“In our parents’ generation, marriage was still the most powerful social force. In ours, it was divorce,” writes David J. Jefferson. “My 44-year-old classmates and I have watched divorce morph from something shocking, even shameful, into a routine fact of American life.”

Jefferson writes the cover story in this week’s edition of Newsweek — “The Divorce Generation Grows Up.” The article is a candid and bracing look at the lingering effects of the divorce revolution as experienced in Jefferson’s own 1982 graduating class at Grant High School in California’s sprawling San Fernando Valley.

Looking back, Jefferson observes that the Valley childhood he experienced was largely defined by marital divorce:

Ignorant of the picket fences around our tract homes, divorce was a constant intruder in the San Fernando Valley of my youth. Although I grew up a few blocks from the “Brady Bunch” house, the similarity between that TV family’s tract-rancher and the ones where my friends and I lived pretty much ended at the front door. In the real Valley of the 1970s, families weren’t coming together. They were coming apart. We were the “Divorce Generation,” latchkey kids raised with after-school specials about broken families and “Kramer vs. Kramer,” the 1979 best-picture winner that left kids worrying that their parents would be the next to divorce. Our parents couldn’t seem to make marriage stick, and neither could our pop icons: Sonny and Cher, Farrah Fawcett and Lee Majors, the saccharine Swedes from Abba, all splitsville.

And “Splitsville” is the leading word on Newsweek‘s cover. And, adding fuel to the argument that “no fault” divorce laws have subverted the integrity of the family unit, Jefferson adds that the year he entered kindergarten — 1969 — was the year Gov. Ronald Reagan (divorced once himself) signed California’s no fault law. As he explains:

Not since Henry VIII’s breakup with the pope has divorce received such a boost: by the time my friends and I entered our senior year at Ulysses S. Grant High School, divorce rates had soared to their highest level ever, with 5.3 per 1,000 people getting divorced each year, more than double the rate in the 1950s. Just as we were old enough to wed, experts were predicting that nearly one in two marriages would end in divorce.

Jefferson lists a tragic set of divorce statistics on his way to asking the questions that led to his article — “When we were growing up, divorce loomed as the ultimate threat to innocence, but what were my peers’ feelings about it now that they were adults? What I wanted to know was how divorce had affected our class president and Miss Congeniality, the stoners and the valedictorian. Did it leave them with emotional scars that never healed, or did they go on to lead “normal” lives? Did they wind up in divorce court, or did they achieve the domestic bliss their parents had sought in suburbia?”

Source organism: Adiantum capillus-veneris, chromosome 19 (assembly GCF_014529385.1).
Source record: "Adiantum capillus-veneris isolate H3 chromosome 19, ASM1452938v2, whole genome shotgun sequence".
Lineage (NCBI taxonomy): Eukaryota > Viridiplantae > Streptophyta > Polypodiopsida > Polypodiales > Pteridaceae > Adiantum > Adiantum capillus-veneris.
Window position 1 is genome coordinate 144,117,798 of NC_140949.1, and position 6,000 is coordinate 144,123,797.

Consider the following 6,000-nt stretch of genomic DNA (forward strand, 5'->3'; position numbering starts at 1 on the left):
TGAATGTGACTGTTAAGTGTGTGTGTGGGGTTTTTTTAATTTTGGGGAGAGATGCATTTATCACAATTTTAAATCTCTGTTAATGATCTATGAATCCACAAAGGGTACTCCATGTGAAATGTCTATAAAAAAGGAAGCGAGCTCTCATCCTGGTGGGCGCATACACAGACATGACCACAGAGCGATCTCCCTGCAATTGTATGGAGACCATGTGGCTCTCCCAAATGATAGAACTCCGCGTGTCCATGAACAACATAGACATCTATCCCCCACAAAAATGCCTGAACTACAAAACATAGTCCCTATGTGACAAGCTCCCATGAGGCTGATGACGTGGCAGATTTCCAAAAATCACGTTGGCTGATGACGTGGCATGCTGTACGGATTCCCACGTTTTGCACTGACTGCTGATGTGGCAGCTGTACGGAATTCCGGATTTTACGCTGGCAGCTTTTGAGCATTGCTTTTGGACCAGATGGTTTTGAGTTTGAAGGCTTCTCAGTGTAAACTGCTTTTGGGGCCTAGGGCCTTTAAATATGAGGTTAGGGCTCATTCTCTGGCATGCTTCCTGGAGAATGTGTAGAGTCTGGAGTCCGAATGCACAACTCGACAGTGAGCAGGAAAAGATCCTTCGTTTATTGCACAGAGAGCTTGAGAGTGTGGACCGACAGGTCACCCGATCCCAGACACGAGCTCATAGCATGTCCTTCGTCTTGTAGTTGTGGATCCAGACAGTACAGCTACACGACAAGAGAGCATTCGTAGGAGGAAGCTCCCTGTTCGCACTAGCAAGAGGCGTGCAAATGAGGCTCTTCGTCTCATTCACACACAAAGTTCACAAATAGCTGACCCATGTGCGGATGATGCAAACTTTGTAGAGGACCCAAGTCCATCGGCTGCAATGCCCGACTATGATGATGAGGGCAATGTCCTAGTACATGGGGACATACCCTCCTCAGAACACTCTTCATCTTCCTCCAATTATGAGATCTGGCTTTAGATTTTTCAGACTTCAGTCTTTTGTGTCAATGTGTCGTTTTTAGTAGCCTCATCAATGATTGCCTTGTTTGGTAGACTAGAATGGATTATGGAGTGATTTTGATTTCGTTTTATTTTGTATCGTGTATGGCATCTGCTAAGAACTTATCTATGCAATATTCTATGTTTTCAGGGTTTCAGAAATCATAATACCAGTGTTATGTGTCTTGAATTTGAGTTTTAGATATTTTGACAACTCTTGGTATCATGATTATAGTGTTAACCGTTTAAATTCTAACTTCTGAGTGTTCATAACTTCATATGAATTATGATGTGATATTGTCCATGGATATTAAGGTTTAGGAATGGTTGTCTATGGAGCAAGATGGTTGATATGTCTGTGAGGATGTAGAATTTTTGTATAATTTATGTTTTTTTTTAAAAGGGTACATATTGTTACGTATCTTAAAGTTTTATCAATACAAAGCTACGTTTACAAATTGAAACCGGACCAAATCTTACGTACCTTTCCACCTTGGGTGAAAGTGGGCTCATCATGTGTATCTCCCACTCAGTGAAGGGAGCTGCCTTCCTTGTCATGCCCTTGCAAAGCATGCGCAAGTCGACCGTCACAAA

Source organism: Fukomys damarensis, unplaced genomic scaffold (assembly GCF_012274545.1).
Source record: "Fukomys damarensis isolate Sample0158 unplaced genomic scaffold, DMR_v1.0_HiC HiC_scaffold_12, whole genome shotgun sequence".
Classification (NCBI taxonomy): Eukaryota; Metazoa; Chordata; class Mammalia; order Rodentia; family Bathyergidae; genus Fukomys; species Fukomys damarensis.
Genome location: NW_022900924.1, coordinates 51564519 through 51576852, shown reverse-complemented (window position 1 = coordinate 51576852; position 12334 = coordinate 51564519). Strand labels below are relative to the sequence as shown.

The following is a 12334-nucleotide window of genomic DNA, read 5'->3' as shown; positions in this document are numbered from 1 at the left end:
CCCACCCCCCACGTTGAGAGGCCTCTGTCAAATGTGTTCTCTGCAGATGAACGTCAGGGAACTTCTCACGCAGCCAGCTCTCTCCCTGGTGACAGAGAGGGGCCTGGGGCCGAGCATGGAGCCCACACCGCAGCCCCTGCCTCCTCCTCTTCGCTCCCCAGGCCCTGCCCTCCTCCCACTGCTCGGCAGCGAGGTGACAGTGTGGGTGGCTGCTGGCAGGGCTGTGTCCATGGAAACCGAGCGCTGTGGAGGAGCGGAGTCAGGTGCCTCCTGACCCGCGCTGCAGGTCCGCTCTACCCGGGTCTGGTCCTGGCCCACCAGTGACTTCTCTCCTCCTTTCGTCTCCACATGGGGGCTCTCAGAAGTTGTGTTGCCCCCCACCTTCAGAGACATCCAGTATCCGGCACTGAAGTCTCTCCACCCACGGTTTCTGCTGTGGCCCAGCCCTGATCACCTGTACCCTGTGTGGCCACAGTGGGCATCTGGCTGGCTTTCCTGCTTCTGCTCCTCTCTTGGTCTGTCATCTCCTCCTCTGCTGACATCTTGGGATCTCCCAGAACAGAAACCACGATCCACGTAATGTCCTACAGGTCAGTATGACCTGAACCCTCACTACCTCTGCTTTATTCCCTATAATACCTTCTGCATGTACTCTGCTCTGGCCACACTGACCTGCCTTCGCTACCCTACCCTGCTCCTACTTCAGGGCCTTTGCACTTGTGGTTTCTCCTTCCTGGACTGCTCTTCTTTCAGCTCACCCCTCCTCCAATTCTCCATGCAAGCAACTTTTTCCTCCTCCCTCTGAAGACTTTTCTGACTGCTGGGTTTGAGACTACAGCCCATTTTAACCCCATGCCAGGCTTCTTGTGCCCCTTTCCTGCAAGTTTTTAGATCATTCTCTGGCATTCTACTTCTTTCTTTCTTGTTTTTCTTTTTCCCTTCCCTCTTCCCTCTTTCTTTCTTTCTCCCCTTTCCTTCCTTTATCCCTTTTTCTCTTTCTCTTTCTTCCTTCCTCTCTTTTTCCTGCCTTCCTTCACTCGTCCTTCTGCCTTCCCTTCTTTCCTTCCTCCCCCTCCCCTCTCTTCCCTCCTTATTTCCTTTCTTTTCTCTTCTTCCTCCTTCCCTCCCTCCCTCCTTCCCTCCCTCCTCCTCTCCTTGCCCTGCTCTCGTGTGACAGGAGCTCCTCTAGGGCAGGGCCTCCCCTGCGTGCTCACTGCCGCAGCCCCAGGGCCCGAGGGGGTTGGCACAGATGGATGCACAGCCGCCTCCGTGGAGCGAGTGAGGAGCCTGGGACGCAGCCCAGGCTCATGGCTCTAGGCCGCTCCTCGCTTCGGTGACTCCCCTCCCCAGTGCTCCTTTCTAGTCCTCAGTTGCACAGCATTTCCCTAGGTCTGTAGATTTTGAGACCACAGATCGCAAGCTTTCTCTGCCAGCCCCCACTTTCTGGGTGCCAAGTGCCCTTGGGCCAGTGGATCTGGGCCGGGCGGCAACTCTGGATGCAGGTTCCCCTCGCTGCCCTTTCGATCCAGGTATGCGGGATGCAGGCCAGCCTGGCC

In order to find out, he went back to his yearbook and tracked down several of his classmates.  They told their stories and answered Jefferson’s questions.  They told tales of hiding their parents’ divorce from classmates — even the classmates whose own parents were divorced, of the trauma of custody arrangements and parental estrangement, of problems with their parents’ new spouses.

They grew up too fast, by their own account.  Elyse Oliver explained, “We were latchkey kids,” going on to relate that she and her sister basically took care of themselves and cooked dinner.  By her own recollection, she acted out.  As the article relates:

At the age of 9, she was smoking. At 13, she was having sex. “My boyfriend at the time went up to my mom and said, ‘Hey, we want to have sex, can you put her on the pill?’ ” Her mother agreed.

Jefferson’s best friend at Grant High School, Chris Kohnhorst, had a particularly tough time dealing with his parents’ divorce in junior high because his mom was a teacher in the school.  Later, he had to serve as a 15-year-old divorce counselor for his father.  In a sad reversal of roles, Kohnhorst had to hold his father together through yet another divorce — a role no 15-year-old boy should be called upon to fill.  The article explains:

“When my father’s second marriage collapsed, I was a 15-year-old high-school freshman who was forced to become a crisis counselor, sitting in the front seat of his car for endless hours listening to him and trying to keep him from completely breaking down,” my buddy Chris Kohnhorst recalls. He may have been helping his dad, but Chris was doing damage to himself, encasing his own emotions in a dispassionate shell. “That outward calm expression has led me to be labeled as ‘cold’ and ‘uninspiring,’ and has at times hampered my ability to succeed both in my professional and personal life,” says Chris, who decided to study psychology in college largely because of these impromptu therapy sessions with his dad.

Jefferson, who explains that he would marry his male partner if allowed by law, also laments that divorce “can be passed from generation to generation, like some kind of genetic defect.”  At the same time, he adds that some of his classmates have been determined above all not to repeat the divorces of their parents.

The Newsweek article is an important signal in our current cultural moment.  The very fact that Newsweek made this a cover story says something.  David Jefferson had a wealth of material to share, and his article deserves a wide reading.

It turns out that the children of divorce have a lot to say.